This evening, we had drinks and socialised amid music in preparation for two day Fakemus, as in Fake Christmas. The Halley team has developed into a pretty tight unit, remarkable really given that we have at most known each other for 5-8 weeks and will probably not see many again after the next 6 weeks.
Still feeling a little unwell, and due to on-going cargo operations we can really only do preparation works that can be undertaken by hand. A team opened the bridge up in readiness for the eventual lift. This involved removal of the end GRP units that the deck panels drop into, the edge GRP beam and associated handrail that we had investigated a week ago. This gave sufficient space to feed the fabric straps around the steelwork and get a fairly vertical lift onto the 1.9m wide bridge beam without stressing adjacent cladding. So the lift looks good to go, the main issue to facilitate it is the removal of the pin end bearing and the pulling the E2 module away from the E1 module to free the sliding bearing through the letterbox cladding whilst slung from two cranes.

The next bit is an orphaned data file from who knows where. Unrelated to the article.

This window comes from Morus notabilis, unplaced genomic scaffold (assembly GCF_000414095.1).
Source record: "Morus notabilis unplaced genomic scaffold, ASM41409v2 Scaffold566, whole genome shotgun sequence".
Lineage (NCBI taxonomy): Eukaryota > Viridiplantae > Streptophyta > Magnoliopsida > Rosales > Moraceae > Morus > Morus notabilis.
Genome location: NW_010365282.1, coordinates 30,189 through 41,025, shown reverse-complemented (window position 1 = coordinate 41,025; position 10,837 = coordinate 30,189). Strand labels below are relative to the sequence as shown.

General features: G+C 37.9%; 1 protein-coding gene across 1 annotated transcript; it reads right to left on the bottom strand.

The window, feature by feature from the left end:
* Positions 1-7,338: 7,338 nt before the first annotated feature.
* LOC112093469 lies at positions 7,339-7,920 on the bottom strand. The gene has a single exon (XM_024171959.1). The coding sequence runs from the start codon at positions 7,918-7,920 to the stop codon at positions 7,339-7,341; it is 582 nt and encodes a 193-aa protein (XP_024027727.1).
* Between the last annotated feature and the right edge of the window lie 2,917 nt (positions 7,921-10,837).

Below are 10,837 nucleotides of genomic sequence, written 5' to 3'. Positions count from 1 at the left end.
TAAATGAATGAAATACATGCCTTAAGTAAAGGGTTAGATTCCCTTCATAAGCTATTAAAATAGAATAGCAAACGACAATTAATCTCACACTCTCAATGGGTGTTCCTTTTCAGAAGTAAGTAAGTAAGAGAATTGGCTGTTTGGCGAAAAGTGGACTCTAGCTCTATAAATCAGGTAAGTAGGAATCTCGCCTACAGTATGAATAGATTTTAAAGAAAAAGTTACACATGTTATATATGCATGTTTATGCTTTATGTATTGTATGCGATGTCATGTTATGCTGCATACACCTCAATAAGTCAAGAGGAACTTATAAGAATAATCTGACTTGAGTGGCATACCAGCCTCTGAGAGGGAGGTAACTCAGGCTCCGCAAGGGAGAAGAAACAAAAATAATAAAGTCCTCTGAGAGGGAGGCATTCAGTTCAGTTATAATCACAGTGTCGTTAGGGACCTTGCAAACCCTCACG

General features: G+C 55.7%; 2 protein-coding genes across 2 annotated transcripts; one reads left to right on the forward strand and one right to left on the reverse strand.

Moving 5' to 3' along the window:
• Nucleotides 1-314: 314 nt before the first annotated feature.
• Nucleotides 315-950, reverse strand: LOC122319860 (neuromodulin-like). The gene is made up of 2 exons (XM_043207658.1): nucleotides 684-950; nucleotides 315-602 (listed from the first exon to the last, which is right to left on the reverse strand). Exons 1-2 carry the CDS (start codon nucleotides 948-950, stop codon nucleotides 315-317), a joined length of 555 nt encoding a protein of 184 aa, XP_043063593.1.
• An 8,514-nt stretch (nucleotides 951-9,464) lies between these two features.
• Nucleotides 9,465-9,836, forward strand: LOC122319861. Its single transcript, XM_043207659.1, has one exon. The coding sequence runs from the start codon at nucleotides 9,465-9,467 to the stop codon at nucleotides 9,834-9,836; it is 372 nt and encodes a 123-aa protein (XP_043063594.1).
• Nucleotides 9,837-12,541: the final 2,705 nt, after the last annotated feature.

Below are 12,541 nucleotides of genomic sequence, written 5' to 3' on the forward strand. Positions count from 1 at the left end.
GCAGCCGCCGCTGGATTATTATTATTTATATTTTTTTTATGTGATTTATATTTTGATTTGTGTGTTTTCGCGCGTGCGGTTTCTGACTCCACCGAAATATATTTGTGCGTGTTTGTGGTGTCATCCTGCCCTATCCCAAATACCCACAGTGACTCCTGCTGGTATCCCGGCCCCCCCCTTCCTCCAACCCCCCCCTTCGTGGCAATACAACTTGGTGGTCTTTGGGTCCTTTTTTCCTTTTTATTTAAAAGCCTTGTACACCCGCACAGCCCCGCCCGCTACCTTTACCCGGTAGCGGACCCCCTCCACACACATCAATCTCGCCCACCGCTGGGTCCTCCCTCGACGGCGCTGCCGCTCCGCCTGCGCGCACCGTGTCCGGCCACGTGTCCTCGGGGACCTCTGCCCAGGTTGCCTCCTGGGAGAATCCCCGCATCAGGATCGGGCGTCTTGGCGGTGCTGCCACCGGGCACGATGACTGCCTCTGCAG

In the management meeting we discuss the revised programme for moving the modules now that relief is complete. First we’ll be moving the H2 and H1 science modules, followed by the Dewry accommodation block as the majority of the construction team will need to be at the new site to re-connect the building services and Trelleborg connectors. The Dewry is a purpose built steel framed box with integral skis and therefore straight forward to dis-connect and re-locate, even with many of the construction team on-board for the 4-5 hour journey.